Barack Obama, the US president, has rolled out a new defence strategy to shrink the country's armed forces at a time of tight budgets, but also promised to maintain his country as the world's dominant military power.
"Our military will be leaner but the world must know - the United States is going to maintain our military superiority with armed forces that are agile, flexible and ready for the full range of contingencies and threats," Obama told a news briefing at the Pentagon on Thursday.
Emphasising the US presence in the Asia-Pacific region, where there is growing rivalry with an increasingly
assertive China, Obama also said the military would remain vigilant in the Middle East.
US troops last month completed their withdrawal from Iraq, which was invaded in 2003 to topple Saddam Hussein, and are winding down their presence in Afghanistan.
"We'll be strengthening our presence in the Asia Pacific, and budget reductions will not come at the expense of this critical region," he said.
"As we look beyond the wars in Iraq and Afghanistan - and the end of long-term, nation-building with large military footprints - we'll be able to ensure our security with smaller conventional ground forces."
Reliance on unmanned drones
Al Jazeera’s Rosiland Jordan, reporting from Washington, said: "We are going to see a shift after more than 60 years of the US being very concerned about security issues in Europe with an eye on the former Soviet Union.
"Even though the US is not going to leave NATO, it is going to be shifting much of its security posture away from Europe and more towards Asia Pacific region."
Alexander Huang, a professor at the Graduate Institute of International Affairs and Strategic Studies at Taiwan's Tamkang University, told Al Jazeera that the new US defence strategy would definitely have an effect on Chinese-US relations.
"The new focus on Asia-Pacific is targeting China for sure and the Chinese leaders would definitely understand that," he said.
How the new US defence strategy impacts Europe
"Some sectors in Beijing may see this move as the US viewing China as an enemy, which will further complicate relations between the two."
Huang said that over the last few years China had greatly improved its capability in anti-access and aerial denial, "which is a direct challenge to the US forces in the Western Pacific".
Jordan said: "We are also going to see much more reliance on unmanned drones used both for surveillance and for attacks because it doesn’t take nearly as many people to operate drones and to carry out those sort of missions as it does to have a full-scale ground force taking part in some sort of military action."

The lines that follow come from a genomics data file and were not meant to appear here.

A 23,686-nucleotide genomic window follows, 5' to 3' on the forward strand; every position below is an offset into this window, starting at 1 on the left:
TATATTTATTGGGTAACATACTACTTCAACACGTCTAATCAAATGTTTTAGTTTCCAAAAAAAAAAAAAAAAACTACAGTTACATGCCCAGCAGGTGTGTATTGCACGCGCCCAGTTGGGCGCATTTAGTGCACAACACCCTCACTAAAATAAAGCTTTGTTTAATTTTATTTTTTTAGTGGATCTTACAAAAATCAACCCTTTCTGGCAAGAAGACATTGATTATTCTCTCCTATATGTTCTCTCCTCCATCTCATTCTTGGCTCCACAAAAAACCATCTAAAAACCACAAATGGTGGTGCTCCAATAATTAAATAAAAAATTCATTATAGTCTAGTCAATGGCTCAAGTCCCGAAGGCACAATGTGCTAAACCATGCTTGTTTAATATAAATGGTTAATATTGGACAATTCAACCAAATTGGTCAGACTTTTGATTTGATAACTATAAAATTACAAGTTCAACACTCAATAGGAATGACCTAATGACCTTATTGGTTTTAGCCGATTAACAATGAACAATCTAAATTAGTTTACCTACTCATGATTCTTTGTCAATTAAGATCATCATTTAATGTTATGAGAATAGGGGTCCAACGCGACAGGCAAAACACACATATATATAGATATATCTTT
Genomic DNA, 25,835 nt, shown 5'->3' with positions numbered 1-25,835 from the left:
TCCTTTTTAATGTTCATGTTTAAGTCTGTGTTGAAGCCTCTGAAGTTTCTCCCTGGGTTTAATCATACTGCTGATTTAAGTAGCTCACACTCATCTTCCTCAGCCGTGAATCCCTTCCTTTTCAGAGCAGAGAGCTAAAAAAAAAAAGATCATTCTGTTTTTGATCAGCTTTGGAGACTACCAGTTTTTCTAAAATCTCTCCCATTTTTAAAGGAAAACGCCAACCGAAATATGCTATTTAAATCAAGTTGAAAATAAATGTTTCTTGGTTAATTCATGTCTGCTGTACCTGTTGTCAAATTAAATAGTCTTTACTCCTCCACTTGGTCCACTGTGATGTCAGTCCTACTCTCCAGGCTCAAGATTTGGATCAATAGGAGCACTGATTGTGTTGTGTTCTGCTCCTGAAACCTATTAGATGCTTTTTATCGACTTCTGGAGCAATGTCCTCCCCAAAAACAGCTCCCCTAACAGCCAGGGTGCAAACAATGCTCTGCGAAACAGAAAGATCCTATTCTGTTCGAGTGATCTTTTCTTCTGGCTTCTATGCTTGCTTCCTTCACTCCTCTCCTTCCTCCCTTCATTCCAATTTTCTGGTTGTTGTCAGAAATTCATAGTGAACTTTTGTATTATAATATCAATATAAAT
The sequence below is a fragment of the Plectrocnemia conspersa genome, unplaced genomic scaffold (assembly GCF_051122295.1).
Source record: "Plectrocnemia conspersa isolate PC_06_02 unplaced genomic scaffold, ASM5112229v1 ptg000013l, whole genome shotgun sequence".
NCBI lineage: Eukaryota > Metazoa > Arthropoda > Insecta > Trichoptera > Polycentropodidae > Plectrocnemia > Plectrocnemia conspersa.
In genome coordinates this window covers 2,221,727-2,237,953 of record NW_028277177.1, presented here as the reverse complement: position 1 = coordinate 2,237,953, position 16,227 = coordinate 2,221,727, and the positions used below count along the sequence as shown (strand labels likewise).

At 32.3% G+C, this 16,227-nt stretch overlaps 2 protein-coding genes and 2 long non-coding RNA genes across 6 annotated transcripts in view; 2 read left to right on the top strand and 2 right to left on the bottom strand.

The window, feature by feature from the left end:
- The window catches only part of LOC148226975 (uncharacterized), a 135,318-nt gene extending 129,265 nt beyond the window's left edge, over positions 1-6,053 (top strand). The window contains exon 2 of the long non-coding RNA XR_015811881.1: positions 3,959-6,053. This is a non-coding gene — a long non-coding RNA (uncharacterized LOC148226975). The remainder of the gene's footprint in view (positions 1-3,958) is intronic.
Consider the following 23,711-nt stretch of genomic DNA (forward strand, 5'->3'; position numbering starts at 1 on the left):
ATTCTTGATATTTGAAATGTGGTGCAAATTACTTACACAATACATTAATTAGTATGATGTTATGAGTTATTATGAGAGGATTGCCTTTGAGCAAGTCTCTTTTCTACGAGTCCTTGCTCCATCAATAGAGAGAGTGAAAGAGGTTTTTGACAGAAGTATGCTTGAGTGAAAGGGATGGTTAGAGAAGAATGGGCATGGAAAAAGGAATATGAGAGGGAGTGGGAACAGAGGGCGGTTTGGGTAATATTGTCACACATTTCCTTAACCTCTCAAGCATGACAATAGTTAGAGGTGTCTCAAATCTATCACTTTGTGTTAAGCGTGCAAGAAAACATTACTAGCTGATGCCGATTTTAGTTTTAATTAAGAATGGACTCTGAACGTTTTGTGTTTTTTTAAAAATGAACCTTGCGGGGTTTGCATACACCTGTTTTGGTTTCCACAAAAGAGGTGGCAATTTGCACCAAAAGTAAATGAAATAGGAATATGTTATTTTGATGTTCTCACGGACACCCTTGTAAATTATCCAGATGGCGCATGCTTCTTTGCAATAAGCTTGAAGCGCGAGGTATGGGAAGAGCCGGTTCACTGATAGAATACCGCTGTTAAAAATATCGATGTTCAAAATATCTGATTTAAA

South Korea on Friday said that it supports the new US defence strategy, claiming it was a clear signal of US commitment to the region.
"The US defence ministry will put boosting economic and security benefit of the Asia-Pacific region as its first priority, and will recognise South Korea and other allies as the core nations for security in the Asia-Pacific region and strengthen security cooperation," said Kim Kwan-bin, deputy minister for National Defence Policy at the South Korean Defence Ministry, during a news briefing in Seoul.
Ron Matthews, from the Institute of Defence and Strategic Studies in Singapore, told Al Jazeera that the defence strategy announced by Obama was not something fundamentally new.
"This is a policy which has been progressing over the last two or three decades," he said.
"What we're looking at now is the recognition of the difficulty of financing war on a global scale, and rationalising down-sizing their forces."
Regarding the US focus on Asia Pacific, he said: "What you'll be looking at is the Americans seeking to expand the technology gap which they have and enjoy already against China, and other emerging nations, that also are seeking to pursue this new type of doctrinal warfare.
"If you consider that in Asia-Pacific where, in the future, the majority of trade and national income is going to be generated, then the Americans have a responsibility to project their sources of energy and trade, along with their allies, and they'll do this by focusing much more on naval and air capabilities, rather than land-based forces."
Obama, focused on boosting economic growth and curbing stubbornly high US unemployment as he fights for re-election in November, said that ending the wars in Iraq and Afghanistan was an opportunity to rebalance national spending priorities after a decade of conflict.
Noting the defence budget had witnessed "extraordinary" growth after the September 11, 2001, attacks on the US, Obama said that pace of spending would slow but continue to grow.
"I firmly believe, and I think the American people understand, that we can keep our military strong, and our
nation secure, with a defence budget that continues to be larger than roughly the next 10 countries combined," he said.
Obama has already earmarked defence budget cuts of $489bn over 10 years. The defence budget faces an additional
$600bn in cuts after Congress failed to agree to broad deficit reduction after an August 2011 debt ceiling deal.
The president's budget proposal for 2013 will be published in early February.
"Some will no doubt say the spending reductions are too big; others will say they're too small," Obama said.
"After a decade of war, and as we rebuild the sources of our strength - at home and abroad - it's time to restore that balance."